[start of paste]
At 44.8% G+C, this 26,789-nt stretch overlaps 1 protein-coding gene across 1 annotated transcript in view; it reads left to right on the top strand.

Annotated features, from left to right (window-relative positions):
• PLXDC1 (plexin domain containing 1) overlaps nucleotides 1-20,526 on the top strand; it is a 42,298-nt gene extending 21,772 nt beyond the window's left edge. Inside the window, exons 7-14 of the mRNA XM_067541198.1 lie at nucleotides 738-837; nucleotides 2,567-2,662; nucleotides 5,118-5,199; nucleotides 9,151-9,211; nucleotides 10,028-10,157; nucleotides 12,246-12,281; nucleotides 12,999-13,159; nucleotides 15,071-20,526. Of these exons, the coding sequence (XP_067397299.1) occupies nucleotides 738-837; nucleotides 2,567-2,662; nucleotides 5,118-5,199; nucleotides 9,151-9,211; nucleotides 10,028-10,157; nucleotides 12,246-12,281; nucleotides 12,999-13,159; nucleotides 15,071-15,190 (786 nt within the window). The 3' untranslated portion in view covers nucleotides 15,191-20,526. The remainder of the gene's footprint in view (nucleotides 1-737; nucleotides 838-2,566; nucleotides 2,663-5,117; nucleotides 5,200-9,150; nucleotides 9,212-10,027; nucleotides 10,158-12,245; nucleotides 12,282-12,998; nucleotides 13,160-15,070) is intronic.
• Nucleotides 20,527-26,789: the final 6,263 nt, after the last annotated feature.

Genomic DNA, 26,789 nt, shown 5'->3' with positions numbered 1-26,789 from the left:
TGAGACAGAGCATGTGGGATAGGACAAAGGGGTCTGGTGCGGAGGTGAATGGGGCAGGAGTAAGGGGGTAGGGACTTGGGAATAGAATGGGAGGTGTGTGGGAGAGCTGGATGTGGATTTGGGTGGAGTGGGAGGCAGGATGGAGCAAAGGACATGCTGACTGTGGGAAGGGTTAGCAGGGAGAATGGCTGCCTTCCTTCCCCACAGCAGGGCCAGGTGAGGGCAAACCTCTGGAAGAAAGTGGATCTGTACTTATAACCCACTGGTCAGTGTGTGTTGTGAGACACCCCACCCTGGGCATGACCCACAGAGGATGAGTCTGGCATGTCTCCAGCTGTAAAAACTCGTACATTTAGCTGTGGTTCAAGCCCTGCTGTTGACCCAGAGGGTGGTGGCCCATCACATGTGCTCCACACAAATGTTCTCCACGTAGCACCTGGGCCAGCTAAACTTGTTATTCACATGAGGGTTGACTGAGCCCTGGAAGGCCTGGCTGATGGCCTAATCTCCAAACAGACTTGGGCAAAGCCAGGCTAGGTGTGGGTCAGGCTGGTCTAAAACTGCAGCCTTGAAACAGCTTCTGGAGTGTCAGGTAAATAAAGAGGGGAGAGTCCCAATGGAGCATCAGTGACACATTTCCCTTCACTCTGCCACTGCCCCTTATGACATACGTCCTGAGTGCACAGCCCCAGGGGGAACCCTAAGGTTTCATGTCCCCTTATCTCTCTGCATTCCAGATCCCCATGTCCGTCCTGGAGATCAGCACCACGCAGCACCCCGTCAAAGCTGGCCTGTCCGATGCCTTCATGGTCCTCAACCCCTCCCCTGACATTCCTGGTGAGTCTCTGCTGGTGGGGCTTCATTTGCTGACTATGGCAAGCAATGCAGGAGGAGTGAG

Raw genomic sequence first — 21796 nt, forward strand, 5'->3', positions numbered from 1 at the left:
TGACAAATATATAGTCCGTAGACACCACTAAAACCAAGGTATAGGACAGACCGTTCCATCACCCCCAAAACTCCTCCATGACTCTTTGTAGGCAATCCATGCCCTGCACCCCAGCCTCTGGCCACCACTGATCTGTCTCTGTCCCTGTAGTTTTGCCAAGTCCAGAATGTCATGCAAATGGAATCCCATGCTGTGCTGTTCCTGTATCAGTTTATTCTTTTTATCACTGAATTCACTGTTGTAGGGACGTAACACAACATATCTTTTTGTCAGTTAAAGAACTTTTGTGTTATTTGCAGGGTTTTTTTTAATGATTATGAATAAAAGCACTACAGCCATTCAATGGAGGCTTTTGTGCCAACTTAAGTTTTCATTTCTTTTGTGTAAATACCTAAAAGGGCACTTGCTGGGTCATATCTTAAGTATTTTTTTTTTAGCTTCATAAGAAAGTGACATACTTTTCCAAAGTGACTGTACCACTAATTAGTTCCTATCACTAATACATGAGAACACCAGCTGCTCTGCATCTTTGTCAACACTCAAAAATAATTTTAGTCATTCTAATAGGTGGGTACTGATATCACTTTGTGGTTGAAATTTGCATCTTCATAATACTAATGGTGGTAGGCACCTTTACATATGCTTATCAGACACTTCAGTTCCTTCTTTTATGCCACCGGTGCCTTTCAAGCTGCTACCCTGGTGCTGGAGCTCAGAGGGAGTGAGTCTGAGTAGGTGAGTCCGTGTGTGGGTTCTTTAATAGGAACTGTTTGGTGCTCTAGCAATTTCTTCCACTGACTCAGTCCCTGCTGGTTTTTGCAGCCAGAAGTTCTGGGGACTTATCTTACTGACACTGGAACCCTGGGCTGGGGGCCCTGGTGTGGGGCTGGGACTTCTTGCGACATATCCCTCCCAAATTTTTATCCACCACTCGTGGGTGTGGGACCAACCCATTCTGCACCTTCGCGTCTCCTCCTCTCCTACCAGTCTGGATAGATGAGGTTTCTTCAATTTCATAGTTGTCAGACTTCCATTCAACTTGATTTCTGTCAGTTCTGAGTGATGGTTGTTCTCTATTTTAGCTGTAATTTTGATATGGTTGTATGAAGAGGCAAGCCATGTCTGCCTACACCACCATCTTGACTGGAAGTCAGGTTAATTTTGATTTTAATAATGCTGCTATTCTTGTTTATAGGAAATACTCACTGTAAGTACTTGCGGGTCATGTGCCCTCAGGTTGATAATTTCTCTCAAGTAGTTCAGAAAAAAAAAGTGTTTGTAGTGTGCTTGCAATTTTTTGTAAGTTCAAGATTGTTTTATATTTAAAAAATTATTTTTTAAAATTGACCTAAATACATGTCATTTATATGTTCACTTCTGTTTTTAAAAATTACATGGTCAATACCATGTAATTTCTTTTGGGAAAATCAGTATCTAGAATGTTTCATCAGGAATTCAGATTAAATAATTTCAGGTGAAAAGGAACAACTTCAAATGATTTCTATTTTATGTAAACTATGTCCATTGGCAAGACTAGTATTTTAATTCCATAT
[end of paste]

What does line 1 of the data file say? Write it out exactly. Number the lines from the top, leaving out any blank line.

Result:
At 44.8% G+C, this 26,789-nt stretch overlaps 1 protein-coding gene across 1 annotated transcript in view; it reads left to right on the top strand.